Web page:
Texts App Introduction
Do you write with a markdown application? If not, does your reticence have anything to do with learning markdown syntax? What if you could instantly enjoy all the benefits of markdown without having to learn anything new? If you’ve followed my flighty journey with OS X markdown apps, you know that I’ve, mostly, been a Byword guy. That’s no longer the case, I’ve recently switched from Byword to Texts. This won’t be a Texts app review, in the traditional sense, it’s a feature overview.
All The Benefits Of Markdown
Without Having To Learn Anything New
My Texts app window is tack-sharp on my retina display. Unfortunately, my resized screen capture (below) doesn’t do the app justice. When you test the demo for yourself, you’ll dig the clean display.
Texts App Features Overview
- displays rich text while you’re writing, but automatically stores your document as markdown-formatted, plain text
- displays bold & italicized text, headings, bulleted lists, ordered lists, quotations, images, links, tables, code, math formulae, footnotes, bibliography and citations, as rich text
- dynamically zooms in and zooms out for easy reading on any screen
- has multiple display themes you can customize
- seems to work nicely with PopClip, TextExpander and Moom
- has a spell checking option
- moves paragraphs, up, down and sideways with ease
- makes it very easy to create tables
- has an option to display word or character counts
- easily copies selected text as HTML or plain text
- separates your content from its formatting
- makes it easy to create well-structured documents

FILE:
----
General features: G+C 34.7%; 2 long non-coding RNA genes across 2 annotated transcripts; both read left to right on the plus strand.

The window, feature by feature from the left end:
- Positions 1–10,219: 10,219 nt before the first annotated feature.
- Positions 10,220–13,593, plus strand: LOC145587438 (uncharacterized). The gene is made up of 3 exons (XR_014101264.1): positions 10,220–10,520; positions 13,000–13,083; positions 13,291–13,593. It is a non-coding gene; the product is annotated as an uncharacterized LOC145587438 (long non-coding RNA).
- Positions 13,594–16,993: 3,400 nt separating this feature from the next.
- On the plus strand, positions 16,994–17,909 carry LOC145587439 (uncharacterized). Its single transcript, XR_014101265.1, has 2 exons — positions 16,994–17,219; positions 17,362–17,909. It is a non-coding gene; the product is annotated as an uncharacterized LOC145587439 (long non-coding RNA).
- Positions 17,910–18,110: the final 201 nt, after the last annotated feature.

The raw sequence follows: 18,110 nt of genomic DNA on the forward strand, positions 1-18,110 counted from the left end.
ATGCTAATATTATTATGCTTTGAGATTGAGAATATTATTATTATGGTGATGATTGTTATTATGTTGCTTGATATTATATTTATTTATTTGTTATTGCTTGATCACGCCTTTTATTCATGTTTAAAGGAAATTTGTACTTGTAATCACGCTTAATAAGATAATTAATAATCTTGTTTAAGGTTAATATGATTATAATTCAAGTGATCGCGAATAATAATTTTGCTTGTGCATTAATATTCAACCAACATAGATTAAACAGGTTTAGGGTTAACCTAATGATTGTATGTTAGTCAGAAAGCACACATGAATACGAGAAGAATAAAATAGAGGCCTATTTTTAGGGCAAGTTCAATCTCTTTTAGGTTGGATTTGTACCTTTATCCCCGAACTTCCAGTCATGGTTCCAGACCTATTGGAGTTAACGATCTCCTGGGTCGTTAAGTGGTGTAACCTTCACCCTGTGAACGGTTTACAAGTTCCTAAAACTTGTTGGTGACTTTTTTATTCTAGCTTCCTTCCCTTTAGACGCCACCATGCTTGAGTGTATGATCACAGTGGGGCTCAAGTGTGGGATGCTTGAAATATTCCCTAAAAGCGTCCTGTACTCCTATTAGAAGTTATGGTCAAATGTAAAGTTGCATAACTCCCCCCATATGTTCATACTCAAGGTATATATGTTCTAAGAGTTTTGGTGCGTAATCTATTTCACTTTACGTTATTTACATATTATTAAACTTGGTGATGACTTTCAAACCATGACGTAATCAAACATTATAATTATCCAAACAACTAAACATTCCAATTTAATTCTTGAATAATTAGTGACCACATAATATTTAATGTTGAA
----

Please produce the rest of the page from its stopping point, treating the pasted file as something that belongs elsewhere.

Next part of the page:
- automatically saves documents as plain text with an .md file extension, or whichever extension you prefer
- uses Pandoc, not MultiMarkdown for document conversion
- exports clean HTML5, ePub, PDF or Word (DOCX)
- has sophisticated file export templates
- saves to local mac folders or iCloud drive
- doesn’t attempt to be a file management application
- doesn’t attempt to be a one-stop blog editor/publisher
- has a tiny footprint (3.8 MB, not including Pandoc)
- has a very responsive developer
Using Texts app is effortless, there’s no syntax to remember and when you save, your document is automatically stored in a plain text, file format that will be accessible, anytime, even many years from now, no matter which text editor your using at that time. Background: It wasn’t too long ago that I experienced a mini-nightmare trying to access some very old WordPerfect files. That’s one reason I love plain text.
My Texts App Configuration
I’ve configured Texts to:
- disable hard wrapping of lines within paragraphs (save documents without line breaks inside paragraphs)
- use ATX style headings (#, ##, ###, ####)
- use a .txt extension instead of the default .md extension.
I almost always use the ‘Dark’ theme.
Blogging with Texts App
As you, probably, know Markdown-formatted plain text is often used to create blog posts, like this one. Blogo, Desk, MarsEdit and other apps attempt to do-it-all (writing and online publishing). My web host blocks access to xmlrpc.php for security reasons. Even though it’s easy to override that xmlrpc.php security option with a short .htaccess entry, I’ve chosen not to do it. My understanding is that access to xmlrpc.php is a requirement for most, if not all, of the do-it-all apps. Texts fits my simple blogging workflow perfectly:
- write and edit my journal entry with Texts app
- select text
- copy as HTML
- paste into WordPress
- play with SEO fields in WordPress and publish.
“How is any of this different than Byword?” I love Byword, but after I experienced Texts’ straightforward table creation and live preview of images, I was hooked.
Texts App Conclusion and Download
Occasionally, an Indie developer creates a gem that a lot of end users miss. I’ve concluded Texts deserves a little more love than it’s had thus far. Texts is a simple-to-use, but surprisingly powerful application; it could easily become your most used writing app. Although it may, or may not, fit your workflow, my recommendation is to give Texts an opportunity to impress. There’s a free trial, so download Texts app now. I know you’ll be pleasantly surprised.
If Texts elegant, minimalist approach doesn’t suit you, you might want to have a look at Ulysses.
I haven’t used Windows for years, but, if you do, Texts app is also available for Windows.